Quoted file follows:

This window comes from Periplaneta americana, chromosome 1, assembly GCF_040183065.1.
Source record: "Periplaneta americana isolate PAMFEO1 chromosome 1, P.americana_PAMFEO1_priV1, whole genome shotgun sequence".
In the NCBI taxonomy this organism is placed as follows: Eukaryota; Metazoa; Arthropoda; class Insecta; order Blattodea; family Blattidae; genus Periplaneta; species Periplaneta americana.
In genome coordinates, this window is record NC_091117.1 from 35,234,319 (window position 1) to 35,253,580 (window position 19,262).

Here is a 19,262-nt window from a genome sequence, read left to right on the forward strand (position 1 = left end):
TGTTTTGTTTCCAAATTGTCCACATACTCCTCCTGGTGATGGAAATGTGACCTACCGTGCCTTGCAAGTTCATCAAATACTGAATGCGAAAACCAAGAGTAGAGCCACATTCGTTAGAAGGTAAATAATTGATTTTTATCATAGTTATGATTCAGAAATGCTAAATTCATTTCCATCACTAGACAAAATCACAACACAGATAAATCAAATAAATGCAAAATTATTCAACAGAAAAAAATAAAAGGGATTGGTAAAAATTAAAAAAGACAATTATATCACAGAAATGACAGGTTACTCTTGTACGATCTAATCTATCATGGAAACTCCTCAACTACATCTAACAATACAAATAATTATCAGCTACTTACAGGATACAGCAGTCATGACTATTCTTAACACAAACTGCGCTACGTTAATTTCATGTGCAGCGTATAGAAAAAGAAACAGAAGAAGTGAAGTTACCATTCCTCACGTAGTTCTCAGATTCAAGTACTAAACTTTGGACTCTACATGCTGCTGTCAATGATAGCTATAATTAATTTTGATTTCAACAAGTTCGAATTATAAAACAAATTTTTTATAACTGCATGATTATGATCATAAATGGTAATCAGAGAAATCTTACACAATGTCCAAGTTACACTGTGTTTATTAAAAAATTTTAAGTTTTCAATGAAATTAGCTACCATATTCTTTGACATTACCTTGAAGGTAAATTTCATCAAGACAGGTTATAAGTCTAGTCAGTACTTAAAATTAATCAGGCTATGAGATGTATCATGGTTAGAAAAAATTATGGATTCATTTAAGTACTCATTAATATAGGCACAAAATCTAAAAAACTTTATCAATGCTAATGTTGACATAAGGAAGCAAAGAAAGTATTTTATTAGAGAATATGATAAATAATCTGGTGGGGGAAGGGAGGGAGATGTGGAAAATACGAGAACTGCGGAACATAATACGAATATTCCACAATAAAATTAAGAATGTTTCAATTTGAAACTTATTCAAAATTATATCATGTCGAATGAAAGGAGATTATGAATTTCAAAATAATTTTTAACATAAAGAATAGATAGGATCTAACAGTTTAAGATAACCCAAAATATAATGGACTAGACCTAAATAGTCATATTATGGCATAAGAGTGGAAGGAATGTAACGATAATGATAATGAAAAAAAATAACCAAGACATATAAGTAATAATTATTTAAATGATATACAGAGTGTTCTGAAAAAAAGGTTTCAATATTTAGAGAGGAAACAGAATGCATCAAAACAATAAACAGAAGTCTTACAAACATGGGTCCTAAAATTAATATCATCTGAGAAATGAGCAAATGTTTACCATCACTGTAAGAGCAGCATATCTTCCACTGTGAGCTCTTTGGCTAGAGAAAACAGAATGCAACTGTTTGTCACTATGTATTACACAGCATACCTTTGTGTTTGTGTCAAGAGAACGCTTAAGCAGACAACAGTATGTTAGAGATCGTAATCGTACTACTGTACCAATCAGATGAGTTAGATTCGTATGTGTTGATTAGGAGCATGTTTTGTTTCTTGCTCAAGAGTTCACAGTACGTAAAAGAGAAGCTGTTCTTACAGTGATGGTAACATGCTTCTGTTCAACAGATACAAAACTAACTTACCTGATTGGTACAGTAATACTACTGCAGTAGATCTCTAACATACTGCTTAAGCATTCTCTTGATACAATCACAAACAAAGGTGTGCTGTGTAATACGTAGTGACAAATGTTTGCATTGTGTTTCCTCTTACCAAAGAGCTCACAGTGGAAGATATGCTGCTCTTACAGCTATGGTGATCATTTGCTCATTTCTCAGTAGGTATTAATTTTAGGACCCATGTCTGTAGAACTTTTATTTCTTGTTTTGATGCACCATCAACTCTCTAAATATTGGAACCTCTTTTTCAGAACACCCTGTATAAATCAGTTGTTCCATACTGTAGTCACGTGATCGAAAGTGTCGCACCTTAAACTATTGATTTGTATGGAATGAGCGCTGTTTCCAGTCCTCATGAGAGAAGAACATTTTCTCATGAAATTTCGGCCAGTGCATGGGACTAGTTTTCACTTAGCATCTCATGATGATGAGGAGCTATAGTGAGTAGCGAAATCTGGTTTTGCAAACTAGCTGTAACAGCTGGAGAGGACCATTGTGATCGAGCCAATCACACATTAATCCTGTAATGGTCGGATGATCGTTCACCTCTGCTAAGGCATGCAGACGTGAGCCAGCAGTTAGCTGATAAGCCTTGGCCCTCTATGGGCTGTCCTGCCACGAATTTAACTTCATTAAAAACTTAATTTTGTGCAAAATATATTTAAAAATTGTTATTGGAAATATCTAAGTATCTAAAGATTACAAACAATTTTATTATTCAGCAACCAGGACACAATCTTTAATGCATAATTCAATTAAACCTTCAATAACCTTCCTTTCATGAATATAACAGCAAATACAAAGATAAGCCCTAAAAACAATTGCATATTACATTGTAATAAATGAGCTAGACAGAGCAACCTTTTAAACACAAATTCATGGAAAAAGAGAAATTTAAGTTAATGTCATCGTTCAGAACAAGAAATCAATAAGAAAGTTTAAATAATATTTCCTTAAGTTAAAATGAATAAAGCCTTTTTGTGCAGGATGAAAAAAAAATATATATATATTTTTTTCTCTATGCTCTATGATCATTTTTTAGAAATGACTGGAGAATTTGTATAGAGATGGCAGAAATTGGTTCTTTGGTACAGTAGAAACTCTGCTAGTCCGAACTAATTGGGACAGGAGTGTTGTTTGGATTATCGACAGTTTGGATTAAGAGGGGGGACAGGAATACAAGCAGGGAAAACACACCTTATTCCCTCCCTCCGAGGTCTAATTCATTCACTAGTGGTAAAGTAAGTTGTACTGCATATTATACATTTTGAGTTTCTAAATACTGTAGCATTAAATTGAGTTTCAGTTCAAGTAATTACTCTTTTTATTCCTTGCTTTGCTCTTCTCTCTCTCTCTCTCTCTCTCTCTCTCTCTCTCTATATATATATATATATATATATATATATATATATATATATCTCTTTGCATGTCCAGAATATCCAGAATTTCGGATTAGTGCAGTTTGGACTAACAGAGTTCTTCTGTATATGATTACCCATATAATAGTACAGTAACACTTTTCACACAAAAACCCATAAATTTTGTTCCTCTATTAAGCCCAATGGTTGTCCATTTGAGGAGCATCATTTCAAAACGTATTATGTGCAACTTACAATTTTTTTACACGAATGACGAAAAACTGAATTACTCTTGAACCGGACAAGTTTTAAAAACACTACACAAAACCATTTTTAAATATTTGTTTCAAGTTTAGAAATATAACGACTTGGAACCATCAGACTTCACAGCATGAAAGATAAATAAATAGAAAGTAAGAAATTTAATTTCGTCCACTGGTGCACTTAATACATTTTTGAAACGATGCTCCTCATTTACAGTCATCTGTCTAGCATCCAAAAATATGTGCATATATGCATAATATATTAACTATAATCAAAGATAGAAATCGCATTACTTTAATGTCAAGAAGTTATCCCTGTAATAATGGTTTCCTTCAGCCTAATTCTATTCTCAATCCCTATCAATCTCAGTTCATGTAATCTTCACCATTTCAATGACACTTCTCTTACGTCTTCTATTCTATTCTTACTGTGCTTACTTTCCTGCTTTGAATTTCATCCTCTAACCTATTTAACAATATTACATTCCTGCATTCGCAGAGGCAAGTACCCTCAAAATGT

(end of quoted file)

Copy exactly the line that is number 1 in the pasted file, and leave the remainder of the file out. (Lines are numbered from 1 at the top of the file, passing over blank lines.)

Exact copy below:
This window comes from Periplaneta americana, chromosome 1, assembly GCF_040183065.1.